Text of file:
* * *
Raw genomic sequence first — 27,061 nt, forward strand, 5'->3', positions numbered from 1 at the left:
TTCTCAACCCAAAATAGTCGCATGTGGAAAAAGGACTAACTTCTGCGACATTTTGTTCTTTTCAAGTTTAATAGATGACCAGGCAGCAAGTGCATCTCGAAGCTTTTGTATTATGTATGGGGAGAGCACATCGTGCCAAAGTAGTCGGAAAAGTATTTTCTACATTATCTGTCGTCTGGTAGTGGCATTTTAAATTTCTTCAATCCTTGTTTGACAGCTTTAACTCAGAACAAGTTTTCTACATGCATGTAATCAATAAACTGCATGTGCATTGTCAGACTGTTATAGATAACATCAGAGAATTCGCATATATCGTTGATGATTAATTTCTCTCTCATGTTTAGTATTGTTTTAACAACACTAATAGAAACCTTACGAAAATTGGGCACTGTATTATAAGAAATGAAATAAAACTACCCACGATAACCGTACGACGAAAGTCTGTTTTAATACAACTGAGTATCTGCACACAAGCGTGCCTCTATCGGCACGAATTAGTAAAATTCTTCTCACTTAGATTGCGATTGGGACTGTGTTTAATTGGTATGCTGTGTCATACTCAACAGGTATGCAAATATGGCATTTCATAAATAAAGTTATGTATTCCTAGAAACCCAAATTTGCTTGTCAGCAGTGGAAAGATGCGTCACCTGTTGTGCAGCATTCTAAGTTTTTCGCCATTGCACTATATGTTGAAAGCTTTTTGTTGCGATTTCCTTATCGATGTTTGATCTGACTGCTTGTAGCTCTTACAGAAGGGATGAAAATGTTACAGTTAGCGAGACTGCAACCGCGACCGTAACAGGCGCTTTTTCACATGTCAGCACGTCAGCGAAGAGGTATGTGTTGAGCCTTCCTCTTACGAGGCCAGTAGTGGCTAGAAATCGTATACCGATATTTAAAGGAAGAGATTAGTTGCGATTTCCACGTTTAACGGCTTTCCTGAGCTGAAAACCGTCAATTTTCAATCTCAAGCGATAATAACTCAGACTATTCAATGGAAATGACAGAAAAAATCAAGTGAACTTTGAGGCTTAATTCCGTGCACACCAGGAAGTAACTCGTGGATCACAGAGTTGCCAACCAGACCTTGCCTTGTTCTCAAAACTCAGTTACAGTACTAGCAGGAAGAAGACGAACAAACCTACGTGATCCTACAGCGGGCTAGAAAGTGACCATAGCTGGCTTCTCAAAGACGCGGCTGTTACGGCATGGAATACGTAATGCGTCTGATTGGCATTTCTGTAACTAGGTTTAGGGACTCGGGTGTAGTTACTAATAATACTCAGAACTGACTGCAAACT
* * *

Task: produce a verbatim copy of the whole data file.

Raw genomic sequence first — 27,061 nt, forward strand, 5'->3', positions numbered from 1 at the left:
TTCTCAACCCAAAATAGTCGCATGTGGAAAAAGGACTAACTTCTGCGACATTTTGTTCTTTTCAAGTTTAATAGATGACCAGGCAGCAAGTGCATCTCGAAGCTTTTGTATTATGTATGGGGAGAGCACATCGTGCCAAAGTAGTCGGAAAAGTATTTTCTACATTATCTGTCGTCTGGTAGTGGCATTTTAAATTTCTTCAATCCTTGTTTGACAGCTTTAACTCAGAACAAGTTTTCTACATGCATGTAATCAATAAACTGCATGTGCATTGTCAGACTGTTATAGATAACATCAGAGAATTCGCATATATCGTTGATGATTAATTTCTCTCTCATGTTTAGTATTGTTTTAACAACACTAATAGAAACCTTACGAAAATTGGGCACTGTATTATAAGAAATGAAATAAAACTACCCACGATAACCGTACGACGAAAGTCTGTTTTAATACAACTGAGTATCTGCACACAAGCGTGCCTCTATCGGCACGAATTAGTAAAATTCTTCTCACTTAGATTGCGATTGGGACTGTGTTTAATTGGTATGCTGTGTCATACTCAACAGGTATGCAAATATGGCATTTCATAAATAAAGTTATGTATTCCTAGAAACCCAAATTTGCTTGTCAGCAGTGGAAAGATGCGTCACCTGTTGTGCAGCATTCTAAGTTTTTCGCCATTGCACTATATGTTGAAAGCTTTTTGTTGCGATTTCCTTATCGATGTTTGATCTGACTGCTTGTAGCTCTTACAGAAGGGATGAAAATGTTACAGTTAGCGAGACTGCAACCGCGACCGTAACAGGCGCTTTTTCACATGTCAGCACGTCAGCGAAGAGGTATGTGTTGAGCCTTCCTCTTACGAGGCCAGTAGTGGCTAGAAATCGTATACCGATATTTAAAGGAAGAGATTAGTTGCGATTTCCACGTTTAACGGCTTTCCTGAGCTGAAAACCGTCAATTTTCAATCTCAAGCGATAATAACTCAGACTATTCAATGGAAATGACAGAAAAAATCAAGTGAACTTTGAGGCTTAATTCCGTGCACACCAGGAAGTAACTCGTGGATCACAGAGTTGCCAACCAGACCTTGCCTTGTTCTCAAAACTCAGTTACAGTACTAGCAGGAAGAAGACGAACAAACCTACGTGATCCTACAGCGGGCTAGAAAGTGACCATAGCTGGCTTCTCAAAGACGCGGCTGTTACGGCATGGAATACGTAATGCGTCTGATTGGCATTTCTGTAACTAGGTTTAGGGACTCGGGTGTAGTTACTAATAATACTCAGAACTGACTGCAAACT